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Sulfur from wet or dry distillers in feedlot cattle diets and the ruminal available sulfur concept

Jhones Onorino Sarturi, University of Nebraska - Lincoln


Three experiments were conducted to evaluate the effects of sulfur (S) concentrations from wet or dry distillers grains with solubles (DGS) and inclusions in cattle finishing diets on growth performance and ruminal metabolism; evaluate the effects of organic, inorganic and blend (wet DGS) sources of S when fed above ruminant S requirements on ruminal metabolism; and develop a concept and a laboratory procedure to measure ruminal S availability for reduction to H2S. Intake decreased for steers fed wet and dry DGS that was 1.16% S, and gain decreased when wet 1.16% S DGS increased in the diet compared to 0.82% S DGS. Improvement in G: F was observed for steers fed wet DGS compared to dry. Molar proportion of propionate declined when 1.16 compared to 0.82% S DGS was fed. Apparent total tract DMD was not affected by treatments. Greater ruminal H2S concentration for steers fed wet compared to dry DGS was observed, while 1.16% S DGS tended to have greater ruminal H2S concentration than 0.82% S. Calculated ruminally degradable S (RDS) intake was negatively related to ADG, but total S (TS) intake was not. Lower gain and greater H2S suggests S is more prone to be converted to H 2S in wet DGS diets. Steers fed inorganic S tended to have less DMI compared to those fed organic or blend sources of S. Calculated (RDS) and measured ruminal available S (RAS) intakes were greater for steers fed wet DGS, followed by inorganic, organic and least for corn control diets. Steers fed wet DGS and inorganic S sources spent more time eating compared to other treatments. Similar H2S were observed for steers fed inorganic and wet DGS S sources diets, which were greater than other treatments. Greater ruminal H2S at 8 than 13 h post feeding was observed only for steers fed organic sources of S and control diets. Ruminal H2S variation was better explained by RDS and RAS intakes compared to TS intake or ruminal pH variables. Acetate decreased, propionate molar proportions increased, and lower A: P ratio were observed for steers fed inorganic S compared to corn control diet. Using RDS or RAS was better to predict H2S than just total S. Ruminal H2S concentration may also modulate intake pattern. An in vitro procedure was developed to measure RAS. Greater S content from wet DGS has greater effect on cattle gain, intake and ruminal H2S than dry DGS.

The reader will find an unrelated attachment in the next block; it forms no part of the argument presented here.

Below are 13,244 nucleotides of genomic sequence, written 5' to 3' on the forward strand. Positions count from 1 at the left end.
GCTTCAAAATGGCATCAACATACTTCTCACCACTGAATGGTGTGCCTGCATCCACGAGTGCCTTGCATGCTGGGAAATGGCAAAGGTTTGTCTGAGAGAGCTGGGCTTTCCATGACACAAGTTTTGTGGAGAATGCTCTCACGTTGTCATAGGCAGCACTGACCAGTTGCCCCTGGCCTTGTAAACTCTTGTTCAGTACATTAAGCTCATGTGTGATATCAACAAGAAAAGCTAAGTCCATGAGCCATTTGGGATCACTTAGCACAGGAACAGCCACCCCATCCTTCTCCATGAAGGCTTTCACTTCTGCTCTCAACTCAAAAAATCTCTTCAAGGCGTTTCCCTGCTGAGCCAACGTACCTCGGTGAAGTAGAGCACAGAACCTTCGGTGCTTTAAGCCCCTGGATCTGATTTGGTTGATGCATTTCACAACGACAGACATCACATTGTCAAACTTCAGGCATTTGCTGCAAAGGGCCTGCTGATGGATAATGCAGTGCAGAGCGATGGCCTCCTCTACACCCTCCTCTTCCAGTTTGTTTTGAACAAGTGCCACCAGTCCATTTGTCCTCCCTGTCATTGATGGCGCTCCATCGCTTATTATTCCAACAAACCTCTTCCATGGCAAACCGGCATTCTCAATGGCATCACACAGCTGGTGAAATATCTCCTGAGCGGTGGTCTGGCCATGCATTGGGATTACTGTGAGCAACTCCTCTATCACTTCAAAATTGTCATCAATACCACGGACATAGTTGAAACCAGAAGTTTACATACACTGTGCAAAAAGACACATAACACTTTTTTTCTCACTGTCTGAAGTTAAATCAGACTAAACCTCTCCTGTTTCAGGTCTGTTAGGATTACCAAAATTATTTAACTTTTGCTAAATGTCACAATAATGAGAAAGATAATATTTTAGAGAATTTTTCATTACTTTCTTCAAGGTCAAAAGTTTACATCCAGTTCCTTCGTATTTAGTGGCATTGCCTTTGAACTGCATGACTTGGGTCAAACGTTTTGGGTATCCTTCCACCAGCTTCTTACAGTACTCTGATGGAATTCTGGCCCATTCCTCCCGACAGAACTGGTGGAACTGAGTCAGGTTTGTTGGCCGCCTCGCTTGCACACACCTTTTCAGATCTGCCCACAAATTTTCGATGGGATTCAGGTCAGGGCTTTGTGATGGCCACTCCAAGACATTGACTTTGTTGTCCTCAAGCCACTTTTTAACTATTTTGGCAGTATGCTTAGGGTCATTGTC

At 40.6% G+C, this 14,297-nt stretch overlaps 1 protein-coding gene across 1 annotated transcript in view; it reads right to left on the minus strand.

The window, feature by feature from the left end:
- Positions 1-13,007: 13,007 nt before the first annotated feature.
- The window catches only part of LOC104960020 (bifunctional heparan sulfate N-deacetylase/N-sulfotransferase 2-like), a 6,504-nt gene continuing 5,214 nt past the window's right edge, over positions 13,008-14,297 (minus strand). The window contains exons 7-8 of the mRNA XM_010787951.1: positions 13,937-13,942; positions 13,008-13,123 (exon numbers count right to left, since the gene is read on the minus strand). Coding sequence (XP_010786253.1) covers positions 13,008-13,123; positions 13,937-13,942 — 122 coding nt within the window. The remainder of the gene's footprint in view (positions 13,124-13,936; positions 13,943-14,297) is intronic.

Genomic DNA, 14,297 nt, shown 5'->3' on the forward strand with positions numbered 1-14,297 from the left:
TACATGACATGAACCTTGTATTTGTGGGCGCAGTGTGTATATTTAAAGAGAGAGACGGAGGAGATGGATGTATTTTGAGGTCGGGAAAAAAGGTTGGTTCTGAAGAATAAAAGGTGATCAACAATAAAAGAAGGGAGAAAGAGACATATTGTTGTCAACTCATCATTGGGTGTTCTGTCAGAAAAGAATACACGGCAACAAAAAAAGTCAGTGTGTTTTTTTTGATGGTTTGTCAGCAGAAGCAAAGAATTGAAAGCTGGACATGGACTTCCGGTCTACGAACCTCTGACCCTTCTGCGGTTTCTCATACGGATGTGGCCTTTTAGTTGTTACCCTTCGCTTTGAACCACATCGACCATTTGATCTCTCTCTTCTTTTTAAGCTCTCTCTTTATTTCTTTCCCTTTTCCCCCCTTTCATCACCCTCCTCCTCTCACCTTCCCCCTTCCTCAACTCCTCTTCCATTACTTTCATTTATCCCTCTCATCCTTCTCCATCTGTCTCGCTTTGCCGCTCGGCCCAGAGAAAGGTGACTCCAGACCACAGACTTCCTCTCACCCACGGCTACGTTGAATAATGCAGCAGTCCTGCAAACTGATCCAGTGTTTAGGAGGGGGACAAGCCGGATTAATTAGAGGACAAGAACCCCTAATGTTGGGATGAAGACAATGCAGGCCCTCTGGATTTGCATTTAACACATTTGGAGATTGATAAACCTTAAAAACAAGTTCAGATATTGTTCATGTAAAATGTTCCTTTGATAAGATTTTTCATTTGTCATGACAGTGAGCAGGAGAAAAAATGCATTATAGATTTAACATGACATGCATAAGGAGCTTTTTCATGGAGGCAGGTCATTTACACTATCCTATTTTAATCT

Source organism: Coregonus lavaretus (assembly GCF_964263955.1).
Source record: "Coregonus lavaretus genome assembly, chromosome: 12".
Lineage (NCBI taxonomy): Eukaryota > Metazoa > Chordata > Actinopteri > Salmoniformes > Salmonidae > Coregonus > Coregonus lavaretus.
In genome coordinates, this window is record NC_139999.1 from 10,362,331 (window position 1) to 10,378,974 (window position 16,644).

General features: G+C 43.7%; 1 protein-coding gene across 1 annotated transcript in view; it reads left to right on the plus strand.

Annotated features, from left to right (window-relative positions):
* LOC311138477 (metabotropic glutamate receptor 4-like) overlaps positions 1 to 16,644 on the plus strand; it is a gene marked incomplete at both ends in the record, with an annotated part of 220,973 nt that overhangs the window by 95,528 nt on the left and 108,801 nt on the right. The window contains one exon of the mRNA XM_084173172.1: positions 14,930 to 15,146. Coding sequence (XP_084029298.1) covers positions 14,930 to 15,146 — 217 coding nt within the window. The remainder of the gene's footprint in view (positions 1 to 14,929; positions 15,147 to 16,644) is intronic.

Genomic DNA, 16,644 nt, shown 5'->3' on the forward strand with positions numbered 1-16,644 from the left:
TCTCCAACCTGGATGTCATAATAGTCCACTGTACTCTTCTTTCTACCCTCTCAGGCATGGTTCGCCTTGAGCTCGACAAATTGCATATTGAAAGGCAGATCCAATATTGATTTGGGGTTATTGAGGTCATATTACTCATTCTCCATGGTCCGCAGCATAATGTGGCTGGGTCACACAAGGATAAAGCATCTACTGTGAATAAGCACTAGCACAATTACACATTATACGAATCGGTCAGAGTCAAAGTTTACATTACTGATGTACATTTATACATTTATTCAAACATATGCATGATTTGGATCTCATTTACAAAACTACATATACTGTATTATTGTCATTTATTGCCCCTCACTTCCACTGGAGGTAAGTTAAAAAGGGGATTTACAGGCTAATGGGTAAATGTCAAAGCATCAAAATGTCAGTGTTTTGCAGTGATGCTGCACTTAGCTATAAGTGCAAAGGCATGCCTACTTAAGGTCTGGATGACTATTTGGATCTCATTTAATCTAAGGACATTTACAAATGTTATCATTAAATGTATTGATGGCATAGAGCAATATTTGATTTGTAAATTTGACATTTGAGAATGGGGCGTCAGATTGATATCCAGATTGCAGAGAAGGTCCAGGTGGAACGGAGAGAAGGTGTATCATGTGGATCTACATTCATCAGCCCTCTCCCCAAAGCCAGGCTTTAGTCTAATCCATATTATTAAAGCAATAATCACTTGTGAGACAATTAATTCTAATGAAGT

Subject Area

Animal sciences

Recommended Citation

Sarturi, Jhones Onorino, "Sulfur from wet or dry distillers in feedlot cattle diets and the ruminal available sulfur concept" (2012). ETD collection for University of Nebraska - Lincoln. AAI3503378.